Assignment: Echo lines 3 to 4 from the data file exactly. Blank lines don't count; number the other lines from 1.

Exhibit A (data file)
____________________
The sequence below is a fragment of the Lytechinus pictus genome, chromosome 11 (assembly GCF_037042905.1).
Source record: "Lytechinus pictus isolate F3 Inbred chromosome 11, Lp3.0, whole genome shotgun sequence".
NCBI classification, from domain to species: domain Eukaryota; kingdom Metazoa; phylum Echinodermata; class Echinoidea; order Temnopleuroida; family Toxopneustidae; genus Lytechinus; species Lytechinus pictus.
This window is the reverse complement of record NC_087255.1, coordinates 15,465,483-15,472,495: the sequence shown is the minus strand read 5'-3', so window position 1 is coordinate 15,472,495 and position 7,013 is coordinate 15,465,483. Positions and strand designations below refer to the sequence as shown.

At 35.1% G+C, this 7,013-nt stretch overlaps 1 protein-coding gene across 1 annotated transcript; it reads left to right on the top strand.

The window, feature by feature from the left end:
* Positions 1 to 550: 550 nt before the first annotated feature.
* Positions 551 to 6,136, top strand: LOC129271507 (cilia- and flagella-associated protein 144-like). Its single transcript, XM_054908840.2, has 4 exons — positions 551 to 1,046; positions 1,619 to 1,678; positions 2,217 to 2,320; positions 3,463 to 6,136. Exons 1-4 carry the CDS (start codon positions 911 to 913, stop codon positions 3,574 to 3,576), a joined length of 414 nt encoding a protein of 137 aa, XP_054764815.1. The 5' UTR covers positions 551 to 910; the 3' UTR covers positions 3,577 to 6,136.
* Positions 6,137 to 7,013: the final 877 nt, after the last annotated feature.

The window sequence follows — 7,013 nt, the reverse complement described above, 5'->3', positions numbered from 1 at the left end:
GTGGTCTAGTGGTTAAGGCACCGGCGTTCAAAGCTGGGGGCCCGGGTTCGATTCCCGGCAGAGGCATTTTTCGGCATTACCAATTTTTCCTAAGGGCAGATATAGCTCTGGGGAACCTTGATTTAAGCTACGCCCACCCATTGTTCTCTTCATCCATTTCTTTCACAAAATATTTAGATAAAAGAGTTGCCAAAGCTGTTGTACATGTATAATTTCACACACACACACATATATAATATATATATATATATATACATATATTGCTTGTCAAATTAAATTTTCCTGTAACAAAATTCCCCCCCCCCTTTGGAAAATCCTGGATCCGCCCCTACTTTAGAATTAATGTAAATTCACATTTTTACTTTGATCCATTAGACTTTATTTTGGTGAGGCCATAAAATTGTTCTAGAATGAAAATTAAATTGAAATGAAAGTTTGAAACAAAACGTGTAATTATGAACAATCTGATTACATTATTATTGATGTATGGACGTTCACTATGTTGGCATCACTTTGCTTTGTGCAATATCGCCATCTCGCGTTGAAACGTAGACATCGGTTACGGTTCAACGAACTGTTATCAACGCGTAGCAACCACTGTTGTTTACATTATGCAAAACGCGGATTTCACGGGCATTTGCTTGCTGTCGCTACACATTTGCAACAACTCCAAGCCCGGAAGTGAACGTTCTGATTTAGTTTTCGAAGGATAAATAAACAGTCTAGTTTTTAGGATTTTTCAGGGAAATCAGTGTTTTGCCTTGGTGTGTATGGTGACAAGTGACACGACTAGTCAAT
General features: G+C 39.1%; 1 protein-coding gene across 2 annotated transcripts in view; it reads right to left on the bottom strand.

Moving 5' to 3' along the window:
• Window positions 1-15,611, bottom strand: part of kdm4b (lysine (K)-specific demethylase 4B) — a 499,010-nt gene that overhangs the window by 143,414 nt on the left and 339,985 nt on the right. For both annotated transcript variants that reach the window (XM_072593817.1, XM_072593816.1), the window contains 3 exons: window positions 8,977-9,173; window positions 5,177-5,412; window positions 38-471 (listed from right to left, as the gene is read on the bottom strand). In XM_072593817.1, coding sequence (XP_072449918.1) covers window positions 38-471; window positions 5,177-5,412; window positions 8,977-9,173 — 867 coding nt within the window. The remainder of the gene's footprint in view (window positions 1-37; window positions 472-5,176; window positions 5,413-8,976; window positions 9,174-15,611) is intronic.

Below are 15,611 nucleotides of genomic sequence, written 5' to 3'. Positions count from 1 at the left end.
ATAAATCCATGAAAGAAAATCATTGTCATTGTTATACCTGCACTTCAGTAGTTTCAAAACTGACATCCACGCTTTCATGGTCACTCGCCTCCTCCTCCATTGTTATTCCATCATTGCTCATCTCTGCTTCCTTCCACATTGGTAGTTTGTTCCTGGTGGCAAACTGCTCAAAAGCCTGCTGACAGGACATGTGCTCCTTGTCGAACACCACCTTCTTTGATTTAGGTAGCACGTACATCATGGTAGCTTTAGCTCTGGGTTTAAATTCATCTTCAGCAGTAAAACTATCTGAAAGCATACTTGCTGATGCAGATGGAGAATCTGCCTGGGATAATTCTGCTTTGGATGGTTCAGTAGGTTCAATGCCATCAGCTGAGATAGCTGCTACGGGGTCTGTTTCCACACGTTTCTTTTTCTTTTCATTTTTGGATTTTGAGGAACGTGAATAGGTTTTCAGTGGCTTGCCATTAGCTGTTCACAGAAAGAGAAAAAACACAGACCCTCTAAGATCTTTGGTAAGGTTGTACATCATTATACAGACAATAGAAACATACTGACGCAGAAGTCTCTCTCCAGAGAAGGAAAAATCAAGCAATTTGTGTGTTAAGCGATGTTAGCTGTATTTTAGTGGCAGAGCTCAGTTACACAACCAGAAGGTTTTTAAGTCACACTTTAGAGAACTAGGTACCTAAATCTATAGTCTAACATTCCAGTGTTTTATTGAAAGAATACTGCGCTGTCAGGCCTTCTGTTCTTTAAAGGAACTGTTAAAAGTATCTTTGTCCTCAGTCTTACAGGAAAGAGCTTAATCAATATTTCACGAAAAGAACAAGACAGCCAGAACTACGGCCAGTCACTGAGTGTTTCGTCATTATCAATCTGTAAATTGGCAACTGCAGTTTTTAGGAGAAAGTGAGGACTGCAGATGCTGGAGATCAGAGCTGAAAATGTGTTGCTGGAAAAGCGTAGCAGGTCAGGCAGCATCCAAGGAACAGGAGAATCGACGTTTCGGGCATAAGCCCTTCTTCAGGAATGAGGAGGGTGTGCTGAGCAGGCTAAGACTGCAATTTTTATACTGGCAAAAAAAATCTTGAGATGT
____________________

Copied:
NCBI classification, from domain to species: domain Eukaryota; kingdom Metazoa; phylum Echinodermata; class Echinoidea; order Temnopleuroida; family Toxopneustidae; genus Lytechinus; species Lytechinus pictus.
This window is the reverse complement of record NC_087255.1, coordinates 15,465,483-15,472,495: the sequence shown is the minus strand read 5'-3', so window position 1 is coordinate 15,472,495 and position 7,013 is coordinate 15,465,483. Positions and strand designations below refer to the sequence as shown.